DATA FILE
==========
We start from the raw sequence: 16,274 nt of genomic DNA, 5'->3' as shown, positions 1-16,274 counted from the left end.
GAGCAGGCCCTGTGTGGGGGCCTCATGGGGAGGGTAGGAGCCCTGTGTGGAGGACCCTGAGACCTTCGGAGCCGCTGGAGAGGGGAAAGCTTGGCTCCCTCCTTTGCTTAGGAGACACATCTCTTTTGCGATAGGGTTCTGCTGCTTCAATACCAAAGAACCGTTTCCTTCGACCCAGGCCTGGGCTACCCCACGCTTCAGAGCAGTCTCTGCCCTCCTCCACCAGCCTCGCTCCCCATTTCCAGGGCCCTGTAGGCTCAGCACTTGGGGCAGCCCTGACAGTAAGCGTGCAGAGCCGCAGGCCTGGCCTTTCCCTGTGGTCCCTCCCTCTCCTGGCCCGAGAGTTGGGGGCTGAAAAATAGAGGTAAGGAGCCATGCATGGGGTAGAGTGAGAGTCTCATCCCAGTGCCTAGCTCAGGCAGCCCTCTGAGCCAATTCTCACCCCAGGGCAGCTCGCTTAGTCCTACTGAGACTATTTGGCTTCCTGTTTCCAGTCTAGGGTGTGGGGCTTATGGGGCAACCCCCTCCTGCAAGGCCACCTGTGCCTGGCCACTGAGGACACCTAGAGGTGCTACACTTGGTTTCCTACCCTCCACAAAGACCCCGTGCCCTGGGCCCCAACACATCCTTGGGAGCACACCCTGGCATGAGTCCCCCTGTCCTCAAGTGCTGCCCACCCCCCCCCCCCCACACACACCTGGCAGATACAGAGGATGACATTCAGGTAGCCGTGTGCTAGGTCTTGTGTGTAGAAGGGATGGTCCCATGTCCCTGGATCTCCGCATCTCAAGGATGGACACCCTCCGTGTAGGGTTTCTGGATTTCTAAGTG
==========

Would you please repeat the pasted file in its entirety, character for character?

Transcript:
We start from the raw sequence: 16,274 nt of genomic DNA, 5'->3' as shown, positions 1-16,274 counted from the left end.
GAGCAGGCCCTGTGTGGGGGCCTCATGGGGAGGGTAGGAGCCCTGTGTGGAGGACCCTGAGACCTTCGGAGCCGCTGGAGAGGGGAAAGCTTGGCTCCCTCCTTTGCTTAGGAGACACATCTCTTTTGCGATAGGGTTCTGCTGCTTCAATACCAAAGAACCGTTTCCTTCGACCCAGGCCTGGGCTACCCCACGCTTCAGAGCAGTCTCTGCCCTCCTCCACCAGCCTCGCTCCCCATTTCCAGGGCCCTGTAGGCTCAGCACTTGGGGCAGCCCTGACAGTAAGCGTGCAGAGCCGCAGGCCTGGCCTTTCCCTGTGGTCCCTCCCTCTCCTGGCCCGAGAGTTGGGGGCTGAAAAATAGAGGTAAGGAGCCATGCATGGGGTAGAGTGAGAGTCTCATCCCAGTGCCTAGCTCAGGCAGCCCTCTGAGCCAATTCTCACCCCAGGGCAGCTCGCTTAGTCCTACTGAGACTATTTGGCTTCCTGTTTCCAGTCTAGGGTGTGGGGCTTATGGGGCAACCCCCTCCTGCAAGGCCACCTGTGCCTGGCCACTGAGGACACCTAGAGGTGCTACACTTGGTTTCCTACCCTCCACAAAGACCCCGTGCCCTGGGCCCCAACACATCCTTGGGAGCACACCCTGGCATGAGTCCCCCTGTCCTCAAGTGCTGCCCACCCCCCCCCCCCCACACACACCTGGCAGATACAGAGGATGACATTCAGGTAGCCGTGTGCTAGGTCTTGTGTGTAGAAGGGATGGTCCCATGTCCCTGGATCTCCGCATCTCAAGGATGGACACCCTCCGTGTAGGGTTTCTGGATTTCTAAGTG